Australian mining red tape hurts its global investment case-Hancock

Article by Melanie Burton courtesy of Hellenic Shipping News and Reuters.

Australia’s slow pace of mining approvals is diminishing its attraction as a global investment destination, Hancock Prospecting, owned by Australia’s richest person Gina Rinehart, said on Tuesday.

Hancock joins BHP Group and Rio Tinto in flagging red tape around mining projects as hurting Australia’s drive to secure major investment into its minerals industry.

“The current policy environment, duplication of processes, overreach from all departments and delays to approvals is negatively impacting new investment into the mining industry and is reducing Australia’s competitiveness in the international resource sector,” said Hancock.

The comments came as privately held Hancock Prospecting recorded a 13% fall in profits to A$5.04 billion ($3.2 billion)in the financial year 2023, mostly from its Roy Hill iron ore operations in Western Australia.

That was a smaller drop than Australia’s other big miners BHP, Rio and Fortescue FMG.AX whose profits fell by between a quarter and a third over the period amid weaker prices for the steel-making ingredient.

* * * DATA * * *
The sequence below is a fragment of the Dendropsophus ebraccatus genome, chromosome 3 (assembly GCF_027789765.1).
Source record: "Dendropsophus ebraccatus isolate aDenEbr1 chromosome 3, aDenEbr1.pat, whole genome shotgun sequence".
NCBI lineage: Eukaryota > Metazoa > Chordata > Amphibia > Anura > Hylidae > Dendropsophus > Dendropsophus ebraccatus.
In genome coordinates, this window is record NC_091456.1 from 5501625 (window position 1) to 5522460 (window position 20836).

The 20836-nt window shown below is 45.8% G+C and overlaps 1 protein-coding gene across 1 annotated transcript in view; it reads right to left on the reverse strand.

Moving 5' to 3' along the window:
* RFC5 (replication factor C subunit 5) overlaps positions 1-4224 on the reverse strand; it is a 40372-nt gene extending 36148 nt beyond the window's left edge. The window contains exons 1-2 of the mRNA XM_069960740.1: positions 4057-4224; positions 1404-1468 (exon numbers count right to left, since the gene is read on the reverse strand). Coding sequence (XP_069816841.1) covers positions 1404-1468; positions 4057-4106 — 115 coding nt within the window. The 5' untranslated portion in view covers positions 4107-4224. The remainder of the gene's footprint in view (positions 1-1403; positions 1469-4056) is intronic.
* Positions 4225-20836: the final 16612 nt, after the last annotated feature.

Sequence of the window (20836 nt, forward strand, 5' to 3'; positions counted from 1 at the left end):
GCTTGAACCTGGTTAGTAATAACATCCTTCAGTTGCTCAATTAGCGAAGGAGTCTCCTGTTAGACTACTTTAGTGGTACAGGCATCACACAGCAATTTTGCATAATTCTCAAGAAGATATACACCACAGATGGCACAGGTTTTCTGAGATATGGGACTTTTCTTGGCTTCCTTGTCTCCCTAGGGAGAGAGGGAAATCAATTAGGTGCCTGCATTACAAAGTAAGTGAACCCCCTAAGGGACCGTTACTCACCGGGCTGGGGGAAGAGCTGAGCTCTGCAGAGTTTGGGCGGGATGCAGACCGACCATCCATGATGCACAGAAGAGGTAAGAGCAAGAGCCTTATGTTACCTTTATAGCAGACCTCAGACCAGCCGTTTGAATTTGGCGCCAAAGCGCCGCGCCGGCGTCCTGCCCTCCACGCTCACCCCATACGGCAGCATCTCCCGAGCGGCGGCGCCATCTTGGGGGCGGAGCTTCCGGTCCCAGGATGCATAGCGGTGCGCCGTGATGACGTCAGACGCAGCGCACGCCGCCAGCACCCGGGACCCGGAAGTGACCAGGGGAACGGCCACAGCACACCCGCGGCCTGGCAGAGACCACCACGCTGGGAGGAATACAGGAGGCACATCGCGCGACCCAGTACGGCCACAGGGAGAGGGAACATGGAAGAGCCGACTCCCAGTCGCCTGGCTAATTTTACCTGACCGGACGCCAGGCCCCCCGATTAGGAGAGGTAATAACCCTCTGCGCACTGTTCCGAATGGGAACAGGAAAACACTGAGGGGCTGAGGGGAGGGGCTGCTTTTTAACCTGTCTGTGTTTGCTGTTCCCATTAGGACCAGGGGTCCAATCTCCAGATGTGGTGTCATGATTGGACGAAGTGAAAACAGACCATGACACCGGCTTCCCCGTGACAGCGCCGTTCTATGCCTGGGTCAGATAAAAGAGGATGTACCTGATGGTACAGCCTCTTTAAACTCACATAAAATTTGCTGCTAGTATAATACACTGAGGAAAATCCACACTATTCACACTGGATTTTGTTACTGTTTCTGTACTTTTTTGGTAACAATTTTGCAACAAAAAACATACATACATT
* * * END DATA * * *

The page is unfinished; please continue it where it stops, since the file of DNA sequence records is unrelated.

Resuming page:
Roy Hill accounted for more than half of Hancock’s profits after tax at $2.7 billion, on record shipments of 63.3 million tonnes of iron ore.

Hancock has been busy diversifying its portfolio this year.

Earlier this month it amassed a 19.9% stake in lithium miner Liontown Resources, thwarting its planned buyout by top global lithium maker Albemarle ALB.N. Last week, Hancock took a near blocking stake in lithium developer Azure Minerals AZS.AX, which had just agreed to be taken over by Chile’s SQM.

Hancock also completed a buyout of Warrego Energy WGO.AX in February, securing exposure to Western Australian gas assets that could offer low cost gas to its iron ore operations, and said it was looking to grow its footprint in the agricultural sector.

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